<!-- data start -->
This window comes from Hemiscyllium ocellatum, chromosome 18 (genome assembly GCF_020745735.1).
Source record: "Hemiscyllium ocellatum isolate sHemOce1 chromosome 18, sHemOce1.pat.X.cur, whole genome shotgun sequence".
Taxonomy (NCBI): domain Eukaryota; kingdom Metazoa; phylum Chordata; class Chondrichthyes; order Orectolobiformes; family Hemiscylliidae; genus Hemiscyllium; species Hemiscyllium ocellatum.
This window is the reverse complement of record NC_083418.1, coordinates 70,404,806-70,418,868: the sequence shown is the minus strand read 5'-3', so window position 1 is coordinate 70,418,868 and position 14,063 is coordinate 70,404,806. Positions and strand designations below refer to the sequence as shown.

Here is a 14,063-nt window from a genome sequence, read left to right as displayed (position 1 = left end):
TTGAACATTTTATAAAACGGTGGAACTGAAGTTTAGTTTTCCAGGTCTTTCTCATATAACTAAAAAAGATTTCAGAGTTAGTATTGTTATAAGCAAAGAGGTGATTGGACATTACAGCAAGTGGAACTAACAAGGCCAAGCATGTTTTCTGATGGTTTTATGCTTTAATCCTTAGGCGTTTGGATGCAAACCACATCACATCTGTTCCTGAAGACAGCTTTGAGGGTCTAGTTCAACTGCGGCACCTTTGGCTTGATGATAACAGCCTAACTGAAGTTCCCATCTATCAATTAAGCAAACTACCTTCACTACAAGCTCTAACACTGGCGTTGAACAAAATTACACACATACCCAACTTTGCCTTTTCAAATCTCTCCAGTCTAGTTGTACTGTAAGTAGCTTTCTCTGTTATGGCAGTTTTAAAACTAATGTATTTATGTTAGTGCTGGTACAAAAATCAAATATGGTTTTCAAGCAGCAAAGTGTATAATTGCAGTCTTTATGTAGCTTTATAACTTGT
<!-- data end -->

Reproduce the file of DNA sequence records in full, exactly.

This window comes from Hemiscyllium ocellatum, chromosome 18 (genome assembly GCF_020745735.1).
Source record: "Hemiscyllium ocellatum isolate sHemOce1 chromosome 18, sHemOce1.pat.X.cur, whole genome shotgun sequence".
Taxonomy (NCBI): domain Eukaryota; kingdom Metazoa; phylum Chordata; class Chondrichthyes; order Orectolobiformes; family Hemiscylliidae; genus Hemiscyllium; species Hemiscyllium ocellatum.
This window is the reverse complement of record NC_083418.1, coordinates 70,404,806-70,418,868: the sequence shown is the minus strand read 5'-3', so window position 1 is coordinate 70,418,868 and position 14,063 is coordinate 70,404,806. Positions and strand designations below refer to the sequence as shown.

Here is a 14,063-nt window from a genome sequence, read left to right as displayed (position 1 = left end):
TTGAACATTTTATAAAACGGTGGAACTGAAGTTTAGTTTTCCAGGTCTTTCTCATATAACTAAAAAAGATTTCAGAGTTAGTATTGTTATAAGCAAAGAGGTGATTGGACATTACAGCAAGTGGAACTAACAAGGCCAAGCATGTTTTCTGATGGTTTTATGCTTTAATCCTTAGGCGTTTGGATGCAAACCACATCACATCTGTTCCTGAAGACAGCTTTGAGGGTCTAGTTCAACTGCGGCACCTTTGGCTTGATGATAACAGCCTAACTGAAGTTCCCATCTATCAATTAAGCAAACTACCTTCACTACAAGCTCTAACACTGGCGTTGAACAAAATTACACACATACCCAACTTTGCCTTTTCAAATCTCTCCAGTCTAGTTGTACTGTAAGTAGCTTTCTCTGTTATGGCAGTTTTAAAACTAATGTATTTATGTTAGTGCTGGTACAAAAATCAAATATGGTTTTCAAGCAGCAAAGTGTATAATTGCAGTCTTTATGTAGCTTTATAACTTGT